And finally, what we refer to as our processing or 'winter' tomatoes - 'Amish paste' and 'San Marzano redorta'.  'Amish paste' actually is a wonderful multi-purpose tomato.  If we had to grow one tomato, it would be this one.  In fact, a neighbor who claims not to really like tomatoes, now only grows this one.  A repeat winner in our blind taste tests, it excels fresh in the summer and is a winter treat out of the jar on pizza or pasta.  We can't say enough about 'San Marzanos' either so we just planted about a quarter of our tomato patch to them!  They are big.  Forget hours peeling baby romas to can.  One of these equals 5 romas, with much less trouble and double the flavor.  They are nearly juiceless and seedless (which can make seed saving an effort) so canning them is a joy.  Their meatiness means that they don't cook down nearly as much as other tomatoes, so for making a sauce or anything you want to thicken up, a pound of these San Marzano seems to be worth two pounds of slicing tomatoes.  Stick 5 or 6 peeled tomatoes in a quart jar and they are ready to go into the canner.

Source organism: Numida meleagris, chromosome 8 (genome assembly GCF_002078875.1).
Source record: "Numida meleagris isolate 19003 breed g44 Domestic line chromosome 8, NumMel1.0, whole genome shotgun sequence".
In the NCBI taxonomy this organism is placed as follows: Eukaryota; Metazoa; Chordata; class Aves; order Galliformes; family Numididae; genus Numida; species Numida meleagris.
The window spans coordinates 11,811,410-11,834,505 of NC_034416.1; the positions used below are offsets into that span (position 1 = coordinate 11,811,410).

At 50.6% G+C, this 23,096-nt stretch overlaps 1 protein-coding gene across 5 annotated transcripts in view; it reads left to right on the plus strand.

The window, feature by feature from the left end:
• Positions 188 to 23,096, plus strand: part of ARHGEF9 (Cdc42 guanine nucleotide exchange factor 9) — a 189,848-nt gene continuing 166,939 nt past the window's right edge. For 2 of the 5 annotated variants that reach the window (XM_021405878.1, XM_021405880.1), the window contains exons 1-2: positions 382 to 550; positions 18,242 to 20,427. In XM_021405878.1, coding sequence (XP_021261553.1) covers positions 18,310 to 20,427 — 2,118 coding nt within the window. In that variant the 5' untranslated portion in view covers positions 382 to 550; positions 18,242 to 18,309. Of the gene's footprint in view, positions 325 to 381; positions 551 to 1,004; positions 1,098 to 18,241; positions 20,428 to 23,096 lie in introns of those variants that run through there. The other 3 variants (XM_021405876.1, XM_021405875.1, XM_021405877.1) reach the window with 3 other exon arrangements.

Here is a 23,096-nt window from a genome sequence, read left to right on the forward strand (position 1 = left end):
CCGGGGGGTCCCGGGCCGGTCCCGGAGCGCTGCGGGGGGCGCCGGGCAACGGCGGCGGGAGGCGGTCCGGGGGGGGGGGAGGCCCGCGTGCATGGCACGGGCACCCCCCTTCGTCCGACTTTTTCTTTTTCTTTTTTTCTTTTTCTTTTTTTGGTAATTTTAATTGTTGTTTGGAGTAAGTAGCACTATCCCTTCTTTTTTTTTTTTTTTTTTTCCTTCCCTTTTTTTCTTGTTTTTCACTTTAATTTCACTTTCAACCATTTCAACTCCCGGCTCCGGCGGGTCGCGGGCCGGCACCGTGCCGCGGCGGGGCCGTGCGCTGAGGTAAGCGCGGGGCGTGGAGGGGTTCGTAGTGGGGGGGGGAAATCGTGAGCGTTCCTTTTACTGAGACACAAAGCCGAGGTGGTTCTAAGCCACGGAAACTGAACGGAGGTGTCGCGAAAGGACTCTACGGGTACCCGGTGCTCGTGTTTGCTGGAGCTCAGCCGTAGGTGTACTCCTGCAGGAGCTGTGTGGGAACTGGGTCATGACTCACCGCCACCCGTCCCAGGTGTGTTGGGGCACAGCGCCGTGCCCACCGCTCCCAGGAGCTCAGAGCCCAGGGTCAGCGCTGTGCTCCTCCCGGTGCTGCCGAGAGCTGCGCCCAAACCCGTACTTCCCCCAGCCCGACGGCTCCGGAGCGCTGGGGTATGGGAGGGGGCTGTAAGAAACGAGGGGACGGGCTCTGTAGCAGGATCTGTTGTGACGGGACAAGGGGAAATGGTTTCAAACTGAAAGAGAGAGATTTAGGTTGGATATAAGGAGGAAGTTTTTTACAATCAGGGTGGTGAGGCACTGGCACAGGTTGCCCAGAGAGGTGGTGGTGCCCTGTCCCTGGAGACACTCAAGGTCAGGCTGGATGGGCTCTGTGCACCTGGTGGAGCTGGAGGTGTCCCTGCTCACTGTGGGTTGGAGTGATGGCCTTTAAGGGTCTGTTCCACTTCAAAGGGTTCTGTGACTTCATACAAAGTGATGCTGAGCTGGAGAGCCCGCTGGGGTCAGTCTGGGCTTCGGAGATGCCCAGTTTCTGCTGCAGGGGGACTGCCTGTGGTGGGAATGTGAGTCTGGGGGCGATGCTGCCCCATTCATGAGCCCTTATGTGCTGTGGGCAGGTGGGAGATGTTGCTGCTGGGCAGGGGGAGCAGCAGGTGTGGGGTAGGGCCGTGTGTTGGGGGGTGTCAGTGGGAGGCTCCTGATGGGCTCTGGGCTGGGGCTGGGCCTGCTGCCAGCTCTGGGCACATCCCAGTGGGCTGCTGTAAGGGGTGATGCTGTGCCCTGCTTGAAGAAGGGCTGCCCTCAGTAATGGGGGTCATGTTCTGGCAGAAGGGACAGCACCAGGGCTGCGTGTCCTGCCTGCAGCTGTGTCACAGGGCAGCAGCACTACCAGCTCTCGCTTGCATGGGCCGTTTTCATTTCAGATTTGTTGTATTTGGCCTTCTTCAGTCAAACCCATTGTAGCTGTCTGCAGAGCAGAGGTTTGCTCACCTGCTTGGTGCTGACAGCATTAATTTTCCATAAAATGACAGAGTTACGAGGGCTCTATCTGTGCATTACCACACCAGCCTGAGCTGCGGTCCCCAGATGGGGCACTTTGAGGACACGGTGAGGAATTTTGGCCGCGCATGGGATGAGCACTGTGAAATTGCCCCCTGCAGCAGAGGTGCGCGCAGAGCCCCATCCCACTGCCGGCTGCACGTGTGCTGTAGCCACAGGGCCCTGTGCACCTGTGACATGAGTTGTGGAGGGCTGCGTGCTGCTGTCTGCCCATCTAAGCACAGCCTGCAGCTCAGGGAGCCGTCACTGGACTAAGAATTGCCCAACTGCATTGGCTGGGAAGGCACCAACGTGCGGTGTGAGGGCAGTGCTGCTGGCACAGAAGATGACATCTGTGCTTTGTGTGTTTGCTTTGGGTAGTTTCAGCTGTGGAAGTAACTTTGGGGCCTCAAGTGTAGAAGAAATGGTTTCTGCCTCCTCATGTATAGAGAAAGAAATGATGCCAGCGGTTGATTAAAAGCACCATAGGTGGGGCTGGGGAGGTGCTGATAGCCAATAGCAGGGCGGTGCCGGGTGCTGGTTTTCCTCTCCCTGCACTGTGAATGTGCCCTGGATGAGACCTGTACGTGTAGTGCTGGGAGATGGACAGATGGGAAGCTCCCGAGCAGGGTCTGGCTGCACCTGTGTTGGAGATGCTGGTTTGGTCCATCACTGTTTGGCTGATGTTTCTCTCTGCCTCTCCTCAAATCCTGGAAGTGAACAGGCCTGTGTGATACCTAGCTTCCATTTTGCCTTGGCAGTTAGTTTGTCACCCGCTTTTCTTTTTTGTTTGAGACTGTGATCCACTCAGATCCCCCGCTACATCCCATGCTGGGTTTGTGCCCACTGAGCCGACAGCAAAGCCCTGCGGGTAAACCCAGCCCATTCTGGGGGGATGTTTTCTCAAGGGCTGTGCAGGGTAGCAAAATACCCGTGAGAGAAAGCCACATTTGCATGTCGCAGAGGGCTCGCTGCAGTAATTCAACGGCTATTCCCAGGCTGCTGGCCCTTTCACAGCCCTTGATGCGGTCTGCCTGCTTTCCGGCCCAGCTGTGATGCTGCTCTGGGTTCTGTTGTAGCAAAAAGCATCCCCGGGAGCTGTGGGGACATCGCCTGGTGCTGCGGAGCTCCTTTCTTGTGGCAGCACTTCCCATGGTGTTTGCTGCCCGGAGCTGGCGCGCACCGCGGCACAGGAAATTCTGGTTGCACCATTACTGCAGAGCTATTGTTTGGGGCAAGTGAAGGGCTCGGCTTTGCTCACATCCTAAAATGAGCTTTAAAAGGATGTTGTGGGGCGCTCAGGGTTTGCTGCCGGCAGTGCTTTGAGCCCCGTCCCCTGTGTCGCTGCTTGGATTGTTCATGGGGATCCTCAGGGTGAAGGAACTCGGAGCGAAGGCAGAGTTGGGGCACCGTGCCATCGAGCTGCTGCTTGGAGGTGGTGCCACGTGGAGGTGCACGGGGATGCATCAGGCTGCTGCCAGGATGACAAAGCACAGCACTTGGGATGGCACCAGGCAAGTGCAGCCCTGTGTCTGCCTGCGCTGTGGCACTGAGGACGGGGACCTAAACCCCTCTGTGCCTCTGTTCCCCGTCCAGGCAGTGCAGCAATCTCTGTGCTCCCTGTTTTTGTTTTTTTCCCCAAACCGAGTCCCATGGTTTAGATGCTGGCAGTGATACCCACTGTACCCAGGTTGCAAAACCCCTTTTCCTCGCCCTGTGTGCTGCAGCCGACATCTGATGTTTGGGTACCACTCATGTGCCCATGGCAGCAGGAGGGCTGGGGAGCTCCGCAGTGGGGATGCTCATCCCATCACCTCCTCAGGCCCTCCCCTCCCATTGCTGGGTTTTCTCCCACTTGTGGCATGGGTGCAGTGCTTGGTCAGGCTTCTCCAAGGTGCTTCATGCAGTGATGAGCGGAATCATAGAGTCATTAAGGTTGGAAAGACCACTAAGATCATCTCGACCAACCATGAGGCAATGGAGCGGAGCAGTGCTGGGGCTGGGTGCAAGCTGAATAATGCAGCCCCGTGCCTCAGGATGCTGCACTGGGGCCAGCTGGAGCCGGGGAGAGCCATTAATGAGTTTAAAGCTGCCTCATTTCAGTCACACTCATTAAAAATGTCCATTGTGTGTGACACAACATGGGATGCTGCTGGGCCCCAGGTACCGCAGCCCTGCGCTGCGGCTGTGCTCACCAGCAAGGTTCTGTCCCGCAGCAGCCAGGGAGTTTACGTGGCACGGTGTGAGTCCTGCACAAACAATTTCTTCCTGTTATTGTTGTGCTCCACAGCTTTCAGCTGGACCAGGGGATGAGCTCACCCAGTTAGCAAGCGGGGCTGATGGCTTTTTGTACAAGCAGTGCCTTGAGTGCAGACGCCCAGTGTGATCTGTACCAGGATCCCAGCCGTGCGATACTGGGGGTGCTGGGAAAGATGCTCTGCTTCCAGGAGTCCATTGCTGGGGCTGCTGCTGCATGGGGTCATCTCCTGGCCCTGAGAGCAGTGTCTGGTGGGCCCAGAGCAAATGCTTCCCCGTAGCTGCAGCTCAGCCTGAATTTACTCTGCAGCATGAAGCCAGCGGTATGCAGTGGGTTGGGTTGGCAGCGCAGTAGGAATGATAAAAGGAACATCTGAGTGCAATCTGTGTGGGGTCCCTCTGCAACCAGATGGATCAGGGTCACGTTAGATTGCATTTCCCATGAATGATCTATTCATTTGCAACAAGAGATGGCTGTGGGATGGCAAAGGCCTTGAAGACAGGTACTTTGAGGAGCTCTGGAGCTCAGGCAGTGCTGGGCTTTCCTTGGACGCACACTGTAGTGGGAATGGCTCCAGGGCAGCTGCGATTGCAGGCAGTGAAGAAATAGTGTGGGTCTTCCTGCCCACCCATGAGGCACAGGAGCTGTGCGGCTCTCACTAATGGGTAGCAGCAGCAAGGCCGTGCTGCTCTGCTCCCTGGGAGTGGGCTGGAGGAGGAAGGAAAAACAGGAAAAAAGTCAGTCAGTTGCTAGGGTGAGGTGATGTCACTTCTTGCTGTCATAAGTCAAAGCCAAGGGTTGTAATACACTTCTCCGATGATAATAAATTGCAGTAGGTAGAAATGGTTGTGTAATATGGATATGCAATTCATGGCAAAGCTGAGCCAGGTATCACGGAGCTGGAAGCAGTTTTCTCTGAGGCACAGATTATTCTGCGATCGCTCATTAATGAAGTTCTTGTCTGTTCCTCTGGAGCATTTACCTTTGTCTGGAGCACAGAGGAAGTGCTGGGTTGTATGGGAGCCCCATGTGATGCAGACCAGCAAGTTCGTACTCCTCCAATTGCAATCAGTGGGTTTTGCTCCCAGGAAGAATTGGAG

All our tomatoes are open-pollinated varities grown from seed we saved (except for the ones we are trialing for the first time).  They are put through a rigorous taste test each year to make sure they perform where it counts the most.  Let us know what you think as you enjoy this year's tomato season!

Saturday, July 2, 2011

Helping Visitors

We've had a string of visitors come stay on the farm and help out this year, starting with Gildas (pictured weeding the strawberry patch), followed by Tim (whose picture we failed to take -- didn't mean to leave you out, Tim!), then Zeke (pictured milking the cow), and most recently Melanie (tying up onions).  Thank you again for the help!  We very much enjoyed the time we got to spend with each of you on the farm.  Keep in touch, and come visit whenever you get the chance!